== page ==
Mass movement involves the downward movement of soil and rock under the assistance of gravity.
There are many forms of mass movement including soil creep, earthflow, slumps, landslips, landslides and rock avalanches. Although relatively infrequent in Tasmania, large mass movement events are dramatic, resulting in permanent loss of houses, roads and agricultural land.
Forms of mass movement include:
- Earthflow - slabs of soil become liquid and flow downhill
- Slumps and landslips - usually caused by rotational failure of subsoil layer
- Rock avalanches - collapse of rock structures
- Soil creep - slow downhill creeping and rolling of soil particles
- Terracetting - minor form of mass movement caused by livestock traversing hillsides
Landslips, slides and earth flows occur on steep slopes with high clay content.
- Triggered by over-saturation of soils from excessive rainfall
- Rainfall increases soil weight, and lubricates layers within the soil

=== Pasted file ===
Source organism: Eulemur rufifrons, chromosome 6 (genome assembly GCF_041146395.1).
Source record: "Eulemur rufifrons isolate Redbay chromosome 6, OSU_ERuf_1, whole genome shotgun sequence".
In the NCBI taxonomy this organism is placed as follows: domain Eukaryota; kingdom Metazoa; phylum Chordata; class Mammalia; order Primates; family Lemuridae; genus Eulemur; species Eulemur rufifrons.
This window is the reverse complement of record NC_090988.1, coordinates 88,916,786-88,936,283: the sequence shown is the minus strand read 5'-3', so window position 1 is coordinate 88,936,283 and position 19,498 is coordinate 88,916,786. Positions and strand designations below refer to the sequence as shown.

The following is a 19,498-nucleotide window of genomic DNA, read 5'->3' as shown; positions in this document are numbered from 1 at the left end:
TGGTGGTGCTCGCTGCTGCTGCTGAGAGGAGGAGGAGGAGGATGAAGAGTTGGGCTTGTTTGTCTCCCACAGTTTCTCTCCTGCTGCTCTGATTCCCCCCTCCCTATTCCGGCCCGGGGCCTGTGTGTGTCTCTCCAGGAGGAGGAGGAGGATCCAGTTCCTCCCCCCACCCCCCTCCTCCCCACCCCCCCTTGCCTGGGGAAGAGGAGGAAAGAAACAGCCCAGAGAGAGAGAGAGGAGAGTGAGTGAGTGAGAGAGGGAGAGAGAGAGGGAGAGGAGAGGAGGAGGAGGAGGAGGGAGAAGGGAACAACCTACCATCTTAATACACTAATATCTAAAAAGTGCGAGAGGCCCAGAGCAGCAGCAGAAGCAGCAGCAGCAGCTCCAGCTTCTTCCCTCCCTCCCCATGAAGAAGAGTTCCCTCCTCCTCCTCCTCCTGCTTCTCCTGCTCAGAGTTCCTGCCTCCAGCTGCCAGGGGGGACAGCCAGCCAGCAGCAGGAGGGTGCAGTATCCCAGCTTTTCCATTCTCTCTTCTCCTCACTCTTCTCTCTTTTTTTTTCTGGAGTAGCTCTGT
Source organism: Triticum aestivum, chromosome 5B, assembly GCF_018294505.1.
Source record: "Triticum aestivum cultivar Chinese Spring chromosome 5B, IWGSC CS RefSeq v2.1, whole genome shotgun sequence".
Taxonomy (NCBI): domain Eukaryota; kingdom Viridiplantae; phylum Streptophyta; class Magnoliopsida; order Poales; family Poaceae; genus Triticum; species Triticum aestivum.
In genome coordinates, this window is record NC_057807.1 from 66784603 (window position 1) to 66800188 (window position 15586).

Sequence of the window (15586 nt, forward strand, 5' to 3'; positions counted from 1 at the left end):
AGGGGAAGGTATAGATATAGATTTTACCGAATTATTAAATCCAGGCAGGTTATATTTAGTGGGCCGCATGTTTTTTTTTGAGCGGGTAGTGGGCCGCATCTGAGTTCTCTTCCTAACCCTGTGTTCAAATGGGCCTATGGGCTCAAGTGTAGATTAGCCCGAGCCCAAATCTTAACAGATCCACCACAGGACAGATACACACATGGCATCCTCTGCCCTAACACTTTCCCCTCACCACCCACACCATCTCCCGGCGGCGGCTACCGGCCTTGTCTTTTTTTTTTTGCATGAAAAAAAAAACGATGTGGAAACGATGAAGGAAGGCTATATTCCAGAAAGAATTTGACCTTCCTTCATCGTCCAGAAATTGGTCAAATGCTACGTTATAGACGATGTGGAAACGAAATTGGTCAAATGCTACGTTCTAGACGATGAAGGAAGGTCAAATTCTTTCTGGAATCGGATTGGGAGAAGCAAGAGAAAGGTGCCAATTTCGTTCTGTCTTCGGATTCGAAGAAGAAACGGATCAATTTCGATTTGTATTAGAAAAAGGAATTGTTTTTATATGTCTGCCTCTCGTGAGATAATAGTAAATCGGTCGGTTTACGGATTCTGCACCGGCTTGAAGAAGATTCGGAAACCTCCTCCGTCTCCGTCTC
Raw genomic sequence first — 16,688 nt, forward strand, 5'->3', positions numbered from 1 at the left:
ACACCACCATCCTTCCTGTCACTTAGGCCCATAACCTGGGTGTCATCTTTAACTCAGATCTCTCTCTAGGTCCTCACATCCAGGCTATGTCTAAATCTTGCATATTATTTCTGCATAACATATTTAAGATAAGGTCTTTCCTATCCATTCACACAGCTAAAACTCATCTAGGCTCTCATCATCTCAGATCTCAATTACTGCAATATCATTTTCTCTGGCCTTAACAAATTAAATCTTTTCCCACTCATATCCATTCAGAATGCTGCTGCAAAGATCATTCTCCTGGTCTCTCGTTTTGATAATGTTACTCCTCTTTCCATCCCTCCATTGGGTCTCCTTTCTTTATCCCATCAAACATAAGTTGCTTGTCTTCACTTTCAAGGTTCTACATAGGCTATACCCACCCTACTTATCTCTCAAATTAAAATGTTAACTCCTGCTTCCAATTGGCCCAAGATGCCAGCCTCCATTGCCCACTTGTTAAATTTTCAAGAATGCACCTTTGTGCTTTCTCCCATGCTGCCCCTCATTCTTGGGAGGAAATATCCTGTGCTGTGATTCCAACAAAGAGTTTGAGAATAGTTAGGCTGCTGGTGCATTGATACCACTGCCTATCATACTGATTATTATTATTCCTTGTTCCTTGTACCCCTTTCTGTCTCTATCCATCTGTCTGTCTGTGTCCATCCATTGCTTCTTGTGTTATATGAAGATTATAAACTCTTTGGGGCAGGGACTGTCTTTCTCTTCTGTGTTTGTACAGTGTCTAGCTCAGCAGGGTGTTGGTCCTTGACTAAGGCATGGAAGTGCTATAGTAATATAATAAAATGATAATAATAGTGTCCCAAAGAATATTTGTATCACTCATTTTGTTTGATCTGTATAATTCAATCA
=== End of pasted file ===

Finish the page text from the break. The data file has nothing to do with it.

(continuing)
- Slips usually occur along a plane of weakness or highly lubricated soil layer
- Landslips, slides and earth flows may also be triggered by erosion at the base of the slope.
Prevention and Control
Landslip prevention and control usually requires a combination of vegetative measures and engineering structures. Where landslips have occurred after tree clearing, revegetation of cleared areas with densely planted tree species above the slip zone is required to de-water and stabilise soils and remove soil water by evapotranspiration.
- Dense tree planting above susceptible areas
- Surface drains within and above affected area
- Sub-surface drains.
In some cases engineering structures such as soil pins, retaining walls, rock filling and slope grooming may also be required to prevent or control landslips. Seek geotechnical advice.